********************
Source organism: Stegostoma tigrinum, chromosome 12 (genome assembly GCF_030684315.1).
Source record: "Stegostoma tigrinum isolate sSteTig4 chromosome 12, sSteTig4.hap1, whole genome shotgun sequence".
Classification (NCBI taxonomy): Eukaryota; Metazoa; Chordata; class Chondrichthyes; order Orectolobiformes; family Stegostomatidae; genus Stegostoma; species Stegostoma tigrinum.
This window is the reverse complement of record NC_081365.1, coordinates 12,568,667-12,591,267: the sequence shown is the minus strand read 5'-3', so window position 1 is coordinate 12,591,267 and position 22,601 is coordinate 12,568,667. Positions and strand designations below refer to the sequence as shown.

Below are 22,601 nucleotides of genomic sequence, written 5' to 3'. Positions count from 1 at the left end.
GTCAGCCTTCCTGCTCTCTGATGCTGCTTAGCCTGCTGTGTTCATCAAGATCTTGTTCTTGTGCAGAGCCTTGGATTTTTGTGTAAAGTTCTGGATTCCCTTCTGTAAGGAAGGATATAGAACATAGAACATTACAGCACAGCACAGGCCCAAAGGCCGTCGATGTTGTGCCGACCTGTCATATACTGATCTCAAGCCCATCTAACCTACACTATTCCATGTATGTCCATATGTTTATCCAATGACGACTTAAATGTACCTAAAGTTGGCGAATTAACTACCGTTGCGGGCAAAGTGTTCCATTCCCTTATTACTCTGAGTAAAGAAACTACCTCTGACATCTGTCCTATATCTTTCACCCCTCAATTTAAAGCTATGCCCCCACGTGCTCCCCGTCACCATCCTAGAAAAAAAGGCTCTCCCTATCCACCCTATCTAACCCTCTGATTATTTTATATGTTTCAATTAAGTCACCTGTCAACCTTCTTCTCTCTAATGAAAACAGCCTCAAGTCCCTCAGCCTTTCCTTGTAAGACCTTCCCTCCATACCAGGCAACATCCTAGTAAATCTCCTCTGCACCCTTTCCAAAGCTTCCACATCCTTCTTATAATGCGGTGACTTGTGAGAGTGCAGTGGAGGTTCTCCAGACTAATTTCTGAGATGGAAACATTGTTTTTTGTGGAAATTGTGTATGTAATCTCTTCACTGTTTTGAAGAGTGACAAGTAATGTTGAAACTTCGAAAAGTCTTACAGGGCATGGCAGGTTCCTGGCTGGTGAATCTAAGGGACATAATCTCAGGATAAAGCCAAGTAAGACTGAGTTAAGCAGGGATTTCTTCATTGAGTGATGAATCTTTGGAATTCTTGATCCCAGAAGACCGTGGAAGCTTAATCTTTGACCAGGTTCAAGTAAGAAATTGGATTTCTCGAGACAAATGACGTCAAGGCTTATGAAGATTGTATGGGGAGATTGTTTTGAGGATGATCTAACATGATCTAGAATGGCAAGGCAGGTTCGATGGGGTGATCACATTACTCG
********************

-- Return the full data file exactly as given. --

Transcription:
Source organism: Stegostoma tigrinum, chromosome 12 (genome assembly GCF_030684315.1).
Source record: "Stegostoma tigrinum isolate sSteTig4 chromosome 12, sSteTig4.hap1, whole genome shotgun sequence".
Classification (NCBI taxonomy): Eukaryota; Metazoa; Chordata; class Chondrichthyes; order Orectolobiformes; family Stegostomatidae; genus Stegostoma; species Stegostoma tigrinum.
This window is the reverse complement of record NC_081365.1, coordinates 12,568,667-12,591,267: the sequence shown is the minus strand read 5'-3', so window position 1 is coordinate 12,591,267 and position 22,601 is coordinate 12,568,667. Positions and strand designations below refer to the sequence as shown.

Below are 22,601 nucleotides of genomic sequence, written 5' to 3'. Positions count from 1 at the left end.
GTCAGCCTTCCTGCTCTCTGATGCTGCTTAGCCTGCTGTGTTCATCAAGATCTTGTTCTTGTGCAGAGCCTTGGATTTTTGTGTAAAGTTCTGGATTCCCTTCTGTAAGGAAGGATATAGAACATAGAACATTACAGCACAGCACAGGCCCAAAGGCCGTCGATGTTGTGCCGACCTGTCATATACTGATCTCAAGCCCATCTAACCTACACTATTCCATGTATGTCCATATGTTTATCCAATGACGACTTAAATGTACCTAAAGTTGGCGAATTAACTACCGTTGCGGGCAAAGTGTTCCATTCCCTTATTACTCTGAGTAAAGAAACTACCTCTGACATCTGTCCTATATCTTTCACCCCTCAATTTAAAGCTATGCCCCCACGTGCTCCCCGTCACCATCCTAGAAAAAAAGGCTCTCCCTATCCACCCTATCTAACCCTCTGATTATTTTATATGTTTCAATTAAGTCACCTGTCAACCTTCTTCTCTCTAATGAAAACAGCCTCAAGTCCCTCAGCCTTTCCTTGTAAGACCTTCCCTCCATACCAGGCAACATCCTAGTAAATCTCCTCTGCACCCTTTCCAAAGCTTCCACATCCTTCTTATAATGCGGTGACTTGTGAGAGTGCAGTGGAGGTTCTCCAGACTAATTTCTGAGATGGAAACATTGTTTTTTGTGGAAATTGTGTATGTAATCTCTTCACTGTTTTGAAGAGTGACAAGTAATGTTGAAACTTCGAAAAGTCTTACAGGGCATGGCAGGTTCCTGGCTGGTGAATCTAAGGGACATAATCTCAGGATAAAGCCAAGTAAGACTGAGTTAAGCAGGGATTTCTTCATTGAGTGATGAATCTTTGGAATTCTTGATCCCAGAAGACCGTGGAAGCTTAATCTTTGACCAGGTTCAAGTAAGAAATTGGATTTCTCGAGACAAATGACGTCAAGGCTTATGAAGATTGTATGGGGAGATTGTTTTGAGGATGATCTAACATGATCTAGAATGGCAAGGCAGGTTCGATGGGGTGATCACATTACTCG